Musselburgh and District Tramways
Motormen and conductors wore double-breasted cross-over tunics with two rows of buttons narrowing from top to bottom, and upright collars; the latter carried an employee number on the left-hand side in individual metal numerals, and systems initials - 'M E T' (standing for Musselburgh Electric Tramways) - on the right-hand side, in individual metal initials. Caps were in the upright military style and carried a standard, 'off the shelf' script lettering grade badge, either 'Motorman' or 'Conductor', seemingly worn on a coloured hat band. The badges and buttons were probably brass. Later on in the system's life - probably after the Great War - conductors were issued with single-breasted jackets with five buttons, two breast and two waist pockets, and upright collars; the latter probably carried the same insignia as previously.
Inspectors wore single-breasted jackets with hidden buttons - or an hook and eye affair - a slit breast pocket and upright collars; the latter carried the designation 'Inspector' in embrodiered script lettering. The jackets were edged in a finer material than the main body, with a chevron (in the same material) on the cuff of each sleeve. Caps were in the kepi style and carried the designation 'Inspector' in embroidered script lettering, possibly on a hat band. The Chief Inspector wore a virtually identical uniform, but with 'Chief Inspector' replacing the 'Inspector' badges.
Musselburgh also employed the services of a Traffic Superintendent. This gentleman was issued with a double-breasted jacket with plain buttons and lapels; the upper part of the latter (collars) carried the full grade designation - 'Traffic Superintendent' - in embroidered script lettering. His cap was in the same upright military style as worn by ordinary tramwaymen, possibly slightly taller, but with the designation 'Traffic Superintendent'.
In common with the vast majority of UK Tramway systems, women were employed during the Great War to replace men lost to the armed services, both as conductresses and motorwomen, the first batch being appointed in 1915. A hand-coloured studio portrait (see below) shows that motorwomen, and probably conductresses too, were issued with single-breasted jackets with two breast pockets, high fold-over collars and epaulettes; both the breast pockets and the epaulettes had button closures, whilst the collars were plain. Although the photo has been hand coloured, and may therefore have been subjected to a little artistic embellishment, it does seem to suggest that the edge of the jackets were piped in red, with a similar coloured strip adorning the epaulettes. Caps were baggy with a stiff glossy peak, and bore script-lettering grade badges, either 'Motorman' or 'Conductor'.
My grateful thanks go to Alan Brotchie for help with photographs and background information.
Motormen and conductors
Staff photo, probably taken around 1912. Note the second tramcar from the right with 'Miners Only' in the indicator box, a reminder of two long-gone pits served by the tramway. With thanks to Alan Brotchie.
Blow-up of the above photo showing a motorman and a conductor. The collars clearly bear 'M E T' initials on the right-hand side and an employee number on the left-hand side. Caps badges are standard, 'off the shelf' script-lettering grade badges.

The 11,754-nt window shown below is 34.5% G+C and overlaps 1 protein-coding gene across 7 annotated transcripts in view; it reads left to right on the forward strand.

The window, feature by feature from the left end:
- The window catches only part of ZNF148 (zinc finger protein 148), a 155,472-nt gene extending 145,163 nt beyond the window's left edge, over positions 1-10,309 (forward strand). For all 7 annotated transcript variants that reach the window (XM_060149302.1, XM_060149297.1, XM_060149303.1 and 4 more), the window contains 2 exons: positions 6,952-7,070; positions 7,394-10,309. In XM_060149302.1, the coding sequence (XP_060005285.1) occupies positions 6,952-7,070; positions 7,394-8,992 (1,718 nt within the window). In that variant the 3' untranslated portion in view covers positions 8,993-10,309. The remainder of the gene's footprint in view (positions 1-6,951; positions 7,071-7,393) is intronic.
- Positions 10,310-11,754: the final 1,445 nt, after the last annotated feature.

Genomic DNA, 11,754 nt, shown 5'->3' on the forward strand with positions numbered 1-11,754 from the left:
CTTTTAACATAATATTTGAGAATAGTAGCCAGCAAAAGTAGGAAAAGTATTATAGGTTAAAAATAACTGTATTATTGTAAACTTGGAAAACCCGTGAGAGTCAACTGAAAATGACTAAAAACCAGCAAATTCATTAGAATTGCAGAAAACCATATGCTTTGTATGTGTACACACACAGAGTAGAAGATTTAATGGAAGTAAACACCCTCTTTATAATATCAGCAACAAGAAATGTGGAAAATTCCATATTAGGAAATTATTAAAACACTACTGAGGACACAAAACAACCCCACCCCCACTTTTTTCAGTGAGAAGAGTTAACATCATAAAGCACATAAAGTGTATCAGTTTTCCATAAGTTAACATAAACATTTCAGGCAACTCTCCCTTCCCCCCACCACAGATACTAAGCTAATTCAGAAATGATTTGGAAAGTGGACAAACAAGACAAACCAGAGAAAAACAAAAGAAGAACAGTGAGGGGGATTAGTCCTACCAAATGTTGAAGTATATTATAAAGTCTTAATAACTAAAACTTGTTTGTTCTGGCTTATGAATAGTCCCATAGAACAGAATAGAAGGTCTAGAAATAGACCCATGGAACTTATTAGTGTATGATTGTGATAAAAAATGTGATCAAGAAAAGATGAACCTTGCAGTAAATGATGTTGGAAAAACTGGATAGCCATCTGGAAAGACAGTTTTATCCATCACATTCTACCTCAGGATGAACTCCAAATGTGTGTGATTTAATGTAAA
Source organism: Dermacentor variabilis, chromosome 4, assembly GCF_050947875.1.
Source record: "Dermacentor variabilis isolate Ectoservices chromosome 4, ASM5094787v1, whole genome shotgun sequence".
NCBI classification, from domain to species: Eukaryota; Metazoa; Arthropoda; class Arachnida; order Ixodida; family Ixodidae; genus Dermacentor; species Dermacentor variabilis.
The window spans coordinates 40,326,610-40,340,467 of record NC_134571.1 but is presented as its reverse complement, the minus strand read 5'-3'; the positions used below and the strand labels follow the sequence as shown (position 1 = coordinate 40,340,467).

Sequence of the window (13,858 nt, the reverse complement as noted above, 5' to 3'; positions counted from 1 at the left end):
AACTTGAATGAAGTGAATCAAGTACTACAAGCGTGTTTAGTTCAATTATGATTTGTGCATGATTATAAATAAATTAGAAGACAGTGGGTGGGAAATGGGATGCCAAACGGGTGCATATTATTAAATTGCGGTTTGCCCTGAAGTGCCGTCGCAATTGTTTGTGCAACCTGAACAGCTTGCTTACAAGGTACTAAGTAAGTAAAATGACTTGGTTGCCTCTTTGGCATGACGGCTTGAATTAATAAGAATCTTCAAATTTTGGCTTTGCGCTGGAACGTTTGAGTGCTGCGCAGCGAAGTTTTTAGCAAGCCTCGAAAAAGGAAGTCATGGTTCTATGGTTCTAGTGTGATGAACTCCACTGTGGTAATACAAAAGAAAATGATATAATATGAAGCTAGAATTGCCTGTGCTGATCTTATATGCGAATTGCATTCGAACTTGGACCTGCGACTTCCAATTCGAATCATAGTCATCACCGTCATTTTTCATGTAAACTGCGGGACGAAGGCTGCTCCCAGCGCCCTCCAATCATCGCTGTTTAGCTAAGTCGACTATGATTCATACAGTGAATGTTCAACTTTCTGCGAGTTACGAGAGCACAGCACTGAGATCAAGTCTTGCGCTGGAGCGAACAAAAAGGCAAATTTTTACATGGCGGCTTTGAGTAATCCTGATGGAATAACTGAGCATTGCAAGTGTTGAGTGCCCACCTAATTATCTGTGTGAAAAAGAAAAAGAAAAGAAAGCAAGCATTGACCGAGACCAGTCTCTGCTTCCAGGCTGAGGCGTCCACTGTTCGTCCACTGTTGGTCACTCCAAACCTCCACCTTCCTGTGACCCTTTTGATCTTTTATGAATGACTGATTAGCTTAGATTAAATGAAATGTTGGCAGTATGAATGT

General pattern script-lettering cap badges - Motorman and Conductor - of the type used by Musselburgh and District Tramways, though it is currently unknown whether they used brass or nickel.
Conductor and motorman pose for the cameraman with Tramcar No 5 on a Joppa-Levenhall service - photo undated, but probably taken between 1910 and 1915. Note the creels on the platform, almost certainly belonging to fishwives from Fisherrow, who usually had to travel on the rear platform due to objections from other passengers! With thanks to Stephen Howarth.
Inspector, motorman and conductor with Tramcar No 8. The car is in two shades of green livery (evident in uncropped photo) with the title initials on the waist panel, dating the photo to after 24 June 1923 when this livery was first applied to Musselburgh tramcars operating into Edinburgh Waterloo Place. The conductor is wearing a single-breasted jacket rather than the double-breasted cross-over tunics seen in earlier photos. With thanks to Alan Brotchie.
Three inspectors, taken from the staff photo above. All are wearing typical 'tramway inspector' jackets with their grades embroidered on both upright collars and their caps.
Chief Inspector and Traffic Superintendent. Whilst the former is wearing a uniform seemingly identical to those worn by inspectors (with the exception of the grade badges), the traffic superintendant is wearing a smart double-breasted jacket with lapels and unmarked buttons; his full grade is carried - in embroidered script lettering - is carried on both of the upper lapels, as well as his cap.
Musselburgh and District Tramways Great War motorwoman, Annie McGeechan, taken in 1917. Annie was born on 17th January 1898, married husband George Moffatt in 1920, and emigrated to New Zealand in 1927. Although the photo has been hand coloured, and may therefore have been subjected to a modicum of artistic licence, the form of the buttons strongly suggests that they were plain with a scalloped rim (see link). Photo kindly provided by her grandson, Wayne Black.